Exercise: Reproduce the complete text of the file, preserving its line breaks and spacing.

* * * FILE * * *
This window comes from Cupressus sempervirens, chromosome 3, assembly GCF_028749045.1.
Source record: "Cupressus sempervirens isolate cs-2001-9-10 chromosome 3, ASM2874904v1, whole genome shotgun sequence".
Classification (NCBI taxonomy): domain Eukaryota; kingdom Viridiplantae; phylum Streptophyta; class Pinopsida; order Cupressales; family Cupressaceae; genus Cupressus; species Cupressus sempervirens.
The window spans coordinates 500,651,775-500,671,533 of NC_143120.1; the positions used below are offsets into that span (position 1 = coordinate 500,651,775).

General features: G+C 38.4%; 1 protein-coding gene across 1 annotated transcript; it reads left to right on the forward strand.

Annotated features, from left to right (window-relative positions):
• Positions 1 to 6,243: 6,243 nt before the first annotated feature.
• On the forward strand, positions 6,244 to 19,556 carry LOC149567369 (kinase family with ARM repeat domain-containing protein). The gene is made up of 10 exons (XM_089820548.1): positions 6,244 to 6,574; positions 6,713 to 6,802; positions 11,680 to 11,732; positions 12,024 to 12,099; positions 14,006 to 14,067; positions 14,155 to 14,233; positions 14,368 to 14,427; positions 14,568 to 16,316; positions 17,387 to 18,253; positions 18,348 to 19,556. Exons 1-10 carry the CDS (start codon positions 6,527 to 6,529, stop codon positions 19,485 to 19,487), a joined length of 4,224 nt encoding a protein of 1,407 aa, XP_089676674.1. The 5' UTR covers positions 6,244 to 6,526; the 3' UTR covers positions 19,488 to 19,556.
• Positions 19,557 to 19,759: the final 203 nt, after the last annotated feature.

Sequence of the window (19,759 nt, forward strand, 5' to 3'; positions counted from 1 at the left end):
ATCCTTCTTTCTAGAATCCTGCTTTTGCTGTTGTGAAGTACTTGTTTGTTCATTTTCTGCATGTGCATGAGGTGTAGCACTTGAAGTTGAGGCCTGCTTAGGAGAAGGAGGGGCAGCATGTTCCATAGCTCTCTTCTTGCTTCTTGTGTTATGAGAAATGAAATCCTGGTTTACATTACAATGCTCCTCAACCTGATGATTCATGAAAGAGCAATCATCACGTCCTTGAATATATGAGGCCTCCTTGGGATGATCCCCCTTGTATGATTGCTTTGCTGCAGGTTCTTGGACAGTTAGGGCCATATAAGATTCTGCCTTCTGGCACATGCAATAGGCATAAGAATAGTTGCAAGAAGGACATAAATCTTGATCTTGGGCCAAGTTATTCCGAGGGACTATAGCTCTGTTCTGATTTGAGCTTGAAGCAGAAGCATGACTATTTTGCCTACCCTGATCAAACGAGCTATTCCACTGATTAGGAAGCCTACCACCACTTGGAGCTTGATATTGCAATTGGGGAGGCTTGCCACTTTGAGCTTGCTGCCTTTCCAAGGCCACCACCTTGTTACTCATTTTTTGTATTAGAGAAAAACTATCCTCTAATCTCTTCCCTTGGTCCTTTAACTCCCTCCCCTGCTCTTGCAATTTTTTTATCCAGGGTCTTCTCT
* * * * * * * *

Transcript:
This window comes from Cupressus sempervirens, chromosome 3, assembly GCF_028749045.1.
Source record: "Cupressus sempervirens isolate cs-2001-9-10 chromosome 3, ASM2874904v1, whole genome shotgun sequence".
Classification (NCBI taxonomy): domain Eukaryota; kingdom Viridiplantae; phylum Streptophyta; class Pinopsida; order Cupressales; family Cupressaceae; genus Cupressus; species Cupressus sempervirens.
The window spans coordinates 500,651,775-500,671,533 of NC_143120.1; the positions used below are offsets into that span (position 1 = coordinate 500,651,775).

General features: G+C 38.4%; 1 protein-coding gene across 1 annotated transcript; it reads left to right on the forward strand.

Annotated features, from left to right (window-relative positions):
• Positions 1 to 6,243: 6,243 nt before the first annotated feature.
• On the forward strand, positions 6,244 to 19,556 carry LOC149567369 (kinase family with ARM repeat domain-containing protein). The gene is made up of 10 exons (XM_089820548.1): positions 6,244 to 6,574; positions 6,713 to 6,802; positions 11,680 to 11,732; positions 12,024 to 12,099; positions 14,006 to 14,067; positions 14,155 to 14,233; positions 14,368 to 14,427; positions 14,568 to 16,316; positions 17,387 to 18,253; positions 18,348 to 19,556. Exons 1-10 carry the CDS (start codon positions 6,527 to 6,529, stop codon positions 19,485 to 19,487), a joined length of 4,224 nt encoding a protein of 1,407 aa, XP_089676674.1. The 5' UTR covers positions 6,244 to 6,526; the 3' UTR covers positions 19,488 to 19,556.
• Positions 19,557 to 19,759: the final 203 nt, after the last annotated feature.

Sequence of the window (19,759 nt, forward strand, 5' to 3'; positions counted from 1 at the left end):
ATCCTTCTTTCTAGAATCCTGCTTTTGCTGTTGTGAAGTACTTGTTTGTTCATTTTCTGCATGTGCATGAGGTGTAGCACTTGAAGTTGAGGCCTGCTTAGGAGAAGGAGGGGCAGCATGTTCCATAGCTCTCTTCTTGCTTCTTGTGTTATGAGAAATGAAATCCTGGTTTACATTACAATGCTCCTCAACCTGATGATTCATGAAAGAGCAATCATCACGTCCTTGAATATATGAGGCCTCCTTGGGATGATCCCCCTTGTATGATTGCTTTGCTGCAGGTTCTTGGACAGTTAGGGCCATATAAGATTCTGCCTTCTGGCACATGCAATAGGCATAAGAATAGTTGCAAGAAGGACATAAATCTTGATCTTGGGCCAAGTTATTCCGAGGGACTATAGCTCTGTTCTGATTTGAGCTTGAAGCAGAAGCATGACTATTTTGCCTACCCTGATCAAACGAGCTATTCCACTGATTAGGAAGCCTACCACCACTTGGAGCTTGATATTGCAATTGGGGAGGCTTGCCACTTTGAGCTTGCTGCCTTTCCAAGGCCACCACCTTGTTACTCATTTTTTGTATTAGAGAAAAACTATCCTCTAATCTCTTCCCTTGGTCCTTTAACTCCCTCCCCTGCTCTTGCAATTTTTTTATCCAGGGTCTTCTCT